UPDATED Monday at 11:18 a.m.:
And here come the reinforcements.
Over the weekend, Sarah Palin stuck to her questionable interpretation of Paul Revere’s “Midnight Ride,” and her supporters quickly took to WikiPedia to support her alternate version of history.
The Wiki page in question:
Revere did not shout the phrase later attributed to him ("The British are coming!"), largely because the mission depended on secrecy and the countryside was filled with British army patrols; also, most colonial residents at the time considered themselves British as they were all legally British subjects.
Original Post Sunday at 12:48 p.m.: Sarah Palin is sticking to her guns when it comes to the history of Paul Revere.
Last week the the former Alaska governor and GOP vice-presidential nominee drowned out Mitt Romney’s announcement of a presidential run with coverage of her creative take on Paul Revere’s midnight ride. She told a crowd in Boston that the revolutionary “warned the British that they weren’t going to be taking away our arms, uh, by ringin’ those bells.”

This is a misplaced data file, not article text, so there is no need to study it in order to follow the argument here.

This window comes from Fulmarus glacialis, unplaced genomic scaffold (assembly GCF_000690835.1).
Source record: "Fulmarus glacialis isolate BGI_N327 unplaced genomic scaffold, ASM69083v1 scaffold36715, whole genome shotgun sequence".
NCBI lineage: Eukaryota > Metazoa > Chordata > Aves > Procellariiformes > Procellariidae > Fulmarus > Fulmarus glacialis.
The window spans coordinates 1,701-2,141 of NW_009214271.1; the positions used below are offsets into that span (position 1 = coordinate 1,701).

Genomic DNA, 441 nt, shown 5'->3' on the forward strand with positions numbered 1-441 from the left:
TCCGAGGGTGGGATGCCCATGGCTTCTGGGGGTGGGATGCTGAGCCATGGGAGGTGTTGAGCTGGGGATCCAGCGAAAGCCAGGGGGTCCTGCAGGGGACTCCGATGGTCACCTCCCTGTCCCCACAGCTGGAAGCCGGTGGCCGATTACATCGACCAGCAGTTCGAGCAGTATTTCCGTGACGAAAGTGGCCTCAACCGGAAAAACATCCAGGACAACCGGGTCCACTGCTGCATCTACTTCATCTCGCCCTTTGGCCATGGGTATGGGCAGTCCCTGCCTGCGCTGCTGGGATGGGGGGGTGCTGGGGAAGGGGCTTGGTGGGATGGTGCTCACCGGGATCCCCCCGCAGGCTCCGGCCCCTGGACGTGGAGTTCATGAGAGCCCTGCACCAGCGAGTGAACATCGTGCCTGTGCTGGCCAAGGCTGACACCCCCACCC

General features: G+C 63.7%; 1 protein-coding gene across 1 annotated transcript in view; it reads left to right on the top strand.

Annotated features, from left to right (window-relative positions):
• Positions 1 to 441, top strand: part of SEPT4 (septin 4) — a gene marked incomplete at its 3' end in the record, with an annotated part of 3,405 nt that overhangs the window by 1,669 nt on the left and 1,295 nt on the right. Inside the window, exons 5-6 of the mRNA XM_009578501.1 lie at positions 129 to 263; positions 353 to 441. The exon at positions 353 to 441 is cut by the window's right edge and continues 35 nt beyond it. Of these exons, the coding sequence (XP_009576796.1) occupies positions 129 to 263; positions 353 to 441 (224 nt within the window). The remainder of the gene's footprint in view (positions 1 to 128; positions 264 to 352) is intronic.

Palin’s gaffe — delivered during her One Nation bus tour winding its way through the Northeast — went viral almost immediately (you can watch a version of it below). But Politico reports that, when given the chance on Fox News Sunday to correct the record, Palin stuck with a story stating Revere’s ride was partly about warning the British they weren’t going to take the weapons of Americans.
“I didn’t mess up about Paul Revere,” she told host Chris Wallace. “Part of Paul Revere’s ride … was to warn the British who were already there, that you’re not going to succeed, you’re not going to take American arms … he did warn the British.”
The historical account of Paul Revere’s famous midnight ride goes somewhat differently—the courier traveled under the cover of darkness and took precaution to avoid detection while on a mission to warn revolutionaries that the British planned to march to Lexington and arrest John Hancock and Samuel Adams.
Palin has yet to announce a presidential run, despite heavy speculation that her national bus tour is a run-up to a campaign. She told Wallace: “What am I publicizing on this tour? I’m publicizing Americana and our foundation, and how important it is that we learn about our past and our challenges and victories throughout American history, so that we can proceed forward.”
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